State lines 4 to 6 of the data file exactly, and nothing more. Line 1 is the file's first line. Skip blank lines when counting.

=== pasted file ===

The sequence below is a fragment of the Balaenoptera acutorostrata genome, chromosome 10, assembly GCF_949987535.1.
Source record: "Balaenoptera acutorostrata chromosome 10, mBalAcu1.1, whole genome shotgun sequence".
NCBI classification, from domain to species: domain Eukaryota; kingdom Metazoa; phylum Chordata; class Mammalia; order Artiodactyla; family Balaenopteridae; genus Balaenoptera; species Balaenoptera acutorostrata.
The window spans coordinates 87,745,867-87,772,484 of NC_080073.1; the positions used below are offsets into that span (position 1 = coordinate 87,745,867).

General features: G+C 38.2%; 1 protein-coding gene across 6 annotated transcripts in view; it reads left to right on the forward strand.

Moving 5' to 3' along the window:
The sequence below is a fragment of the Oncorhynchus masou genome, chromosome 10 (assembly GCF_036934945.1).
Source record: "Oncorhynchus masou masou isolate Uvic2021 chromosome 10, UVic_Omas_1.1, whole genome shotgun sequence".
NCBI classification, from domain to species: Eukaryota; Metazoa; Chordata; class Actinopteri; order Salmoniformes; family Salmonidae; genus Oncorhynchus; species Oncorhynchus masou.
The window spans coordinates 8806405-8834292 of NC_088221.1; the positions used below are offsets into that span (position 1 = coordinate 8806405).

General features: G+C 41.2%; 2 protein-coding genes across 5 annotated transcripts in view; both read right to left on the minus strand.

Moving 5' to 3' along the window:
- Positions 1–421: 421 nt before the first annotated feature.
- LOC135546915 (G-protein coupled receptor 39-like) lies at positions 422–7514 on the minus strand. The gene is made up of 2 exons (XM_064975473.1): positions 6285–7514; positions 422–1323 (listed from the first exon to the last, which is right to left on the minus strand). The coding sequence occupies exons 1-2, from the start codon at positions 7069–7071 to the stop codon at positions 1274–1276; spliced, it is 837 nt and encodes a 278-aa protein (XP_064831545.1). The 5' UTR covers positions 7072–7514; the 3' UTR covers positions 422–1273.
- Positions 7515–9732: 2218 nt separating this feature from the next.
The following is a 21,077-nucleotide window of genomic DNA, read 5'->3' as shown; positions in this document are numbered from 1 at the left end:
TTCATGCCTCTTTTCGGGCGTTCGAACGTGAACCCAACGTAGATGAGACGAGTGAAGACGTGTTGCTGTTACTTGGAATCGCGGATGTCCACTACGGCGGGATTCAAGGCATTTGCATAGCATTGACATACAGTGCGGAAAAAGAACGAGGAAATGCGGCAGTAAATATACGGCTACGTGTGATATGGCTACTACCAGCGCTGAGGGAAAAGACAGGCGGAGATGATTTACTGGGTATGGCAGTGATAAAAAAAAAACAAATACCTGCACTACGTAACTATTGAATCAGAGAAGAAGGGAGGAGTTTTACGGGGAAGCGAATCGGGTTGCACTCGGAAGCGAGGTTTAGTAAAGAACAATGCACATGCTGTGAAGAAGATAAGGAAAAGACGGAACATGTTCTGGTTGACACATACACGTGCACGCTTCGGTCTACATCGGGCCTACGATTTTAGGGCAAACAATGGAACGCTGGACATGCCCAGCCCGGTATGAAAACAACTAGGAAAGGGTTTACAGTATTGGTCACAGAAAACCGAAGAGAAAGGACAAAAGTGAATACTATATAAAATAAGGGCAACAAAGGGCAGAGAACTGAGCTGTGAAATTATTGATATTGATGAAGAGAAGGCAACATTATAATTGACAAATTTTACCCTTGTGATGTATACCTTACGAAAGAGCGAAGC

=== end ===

The window spans coordinates 87,745,867-87,772,484 of NC_080073.1; the positions used below are offsets into that span (position 1 = coordinate 87,745,867).

General features: G+C 38.2%; 1 protein-coding gene across 6 annotated transcripts in view; it reads left to right on the forward strand.

Moving 5' to 3' along the window: